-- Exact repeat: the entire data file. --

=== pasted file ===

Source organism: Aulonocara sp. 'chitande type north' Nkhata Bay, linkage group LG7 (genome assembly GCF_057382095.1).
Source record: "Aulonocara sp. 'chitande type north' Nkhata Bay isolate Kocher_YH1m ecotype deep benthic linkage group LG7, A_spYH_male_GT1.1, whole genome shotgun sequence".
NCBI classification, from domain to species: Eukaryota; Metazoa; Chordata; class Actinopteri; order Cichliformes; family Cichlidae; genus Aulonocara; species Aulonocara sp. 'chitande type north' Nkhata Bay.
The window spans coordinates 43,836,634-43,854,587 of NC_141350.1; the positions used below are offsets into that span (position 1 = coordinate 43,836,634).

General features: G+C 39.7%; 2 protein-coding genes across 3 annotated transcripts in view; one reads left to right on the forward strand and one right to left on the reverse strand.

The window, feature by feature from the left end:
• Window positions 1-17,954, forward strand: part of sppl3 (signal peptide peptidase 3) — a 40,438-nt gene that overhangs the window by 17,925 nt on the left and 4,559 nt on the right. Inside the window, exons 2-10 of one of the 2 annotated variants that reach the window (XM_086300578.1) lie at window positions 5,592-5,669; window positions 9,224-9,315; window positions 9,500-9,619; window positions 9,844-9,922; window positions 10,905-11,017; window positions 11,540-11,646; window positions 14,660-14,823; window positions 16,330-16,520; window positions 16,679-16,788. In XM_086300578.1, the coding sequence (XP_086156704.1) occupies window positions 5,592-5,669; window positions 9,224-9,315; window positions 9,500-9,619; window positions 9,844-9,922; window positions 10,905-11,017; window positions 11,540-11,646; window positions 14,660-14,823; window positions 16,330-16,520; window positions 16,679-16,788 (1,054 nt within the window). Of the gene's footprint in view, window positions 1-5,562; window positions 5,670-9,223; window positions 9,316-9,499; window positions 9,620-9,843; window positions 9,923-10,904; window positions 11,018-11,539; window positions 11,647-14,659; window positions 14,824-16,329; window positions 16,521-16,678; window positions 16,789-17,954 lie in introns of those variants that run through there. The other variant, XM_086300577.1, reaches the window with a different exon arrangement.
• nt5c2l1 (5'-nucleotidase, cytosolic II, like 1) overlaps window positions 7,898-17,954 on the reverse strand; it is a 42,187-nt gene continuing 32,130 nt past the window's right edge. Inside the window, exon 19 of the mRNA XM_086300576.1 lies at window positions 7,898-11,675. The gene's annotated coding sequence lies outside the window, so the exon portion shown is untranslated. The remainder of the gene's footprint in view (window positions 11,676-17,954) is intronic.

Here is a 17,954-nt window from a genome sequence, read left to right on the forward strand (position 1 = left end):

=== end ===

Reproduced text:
Source organism: Aulonocara sp. 'chitande type north' Nkhata Bay, linkage group LG7 (genome assembly GCF_057382095.1).
Source record: "Aulonocara sp. 'chitande type north' Nkhata Bay isolate Kocher_YH1m ecotype deep benthic linkage group LG7, A_spYH_male_GT1.1, whole genome shotgun sequence".
NCBI classification, from domain to species: Eukaryota; Metazoa; Chordata; class Actinopteri; order Cichliformes; family Cichlidae; genus Aulonocara; species Aulonocara sp. 'chitande type north' Nkhata Bay.
The window spans coordinates 43,836,634-43,854,587 of NC_141350.1; the positions used below are offsets into that span (position 1 = coordinate 43,836,634).

General features: G+C 39.7%; 2 protein-coding genes across 3 annotated transcripts in view; one reads left to right on the forward strand and one right to left on the reverse strand.

The window, feature by feature from the left end:
• Window positions 1-17,954, forward strand: part of sppl3 (signal peptide peptidase 3) — a 40,438-nt gene that overhangs the window by 17,925 nt on the left and 4,559 nt on the right. Inside the window, exons 2-10 of one of the 2 annotated variants that reach the window (XM_086300578.1) lie at window positions 5,592-5,669; window positions 9,224-9,315; window positions 9,500-9,619; window positions 9,844-9,922; window positions 10,905-11,017; window positions 11,540-11,646; window positions 14,660-14,823; window positions 16,330-16,520; window positions 16,679-16,788. In XM_086300578.1, the coding sequence (XP_086156704.1) occupies window positions 5,592-5,669; window positions 9,224-9,315; window positions 9,500-9,619; window positions 9,844-9,922; window positions 10,905-11,017; window positions 11,540-11,646; window positions 14,660-14,823; window positions 16,330-16,520; window positions 16,679-16,788 (1,054 nt within the window). Of the gene's footprint in view, window positions 1-5,562; window positions 5,670-9,223; window positions 9,316-9,499; window positions 9,620-9,843; window positions 9,923-10,904; window positions 11,018-11,539; window positions 11,647-14,659; window positions 14,824-16,329; window positions 16,521-16,678; window positions 16,789-17,954 lie in introns of those variants that run through there. The other variant, XM_086300577.1, reaches the window with a different exon arrangement.
• nt5c2l1 (5'-nucleotidase, cytosolic II, like 1) overlaps window positions 7,898-17,954 on the reverse strand; it is a 42,187-nt gene continuing 32,130 nt past the window's right edge. Inside the window, exon 19 of the mRNA XM_086300576.1 lies at window positions 7,898-11,675. The gene's annotated coding sequence lies outside the window, so the exon portion shown is untranslated. The remainder of the gene's footprint in view (window positions 11,676-17,954) is intronic.

Here is a 17,954-nt window from a genome sequence, read left to right on the forward strand (position 1 = left end):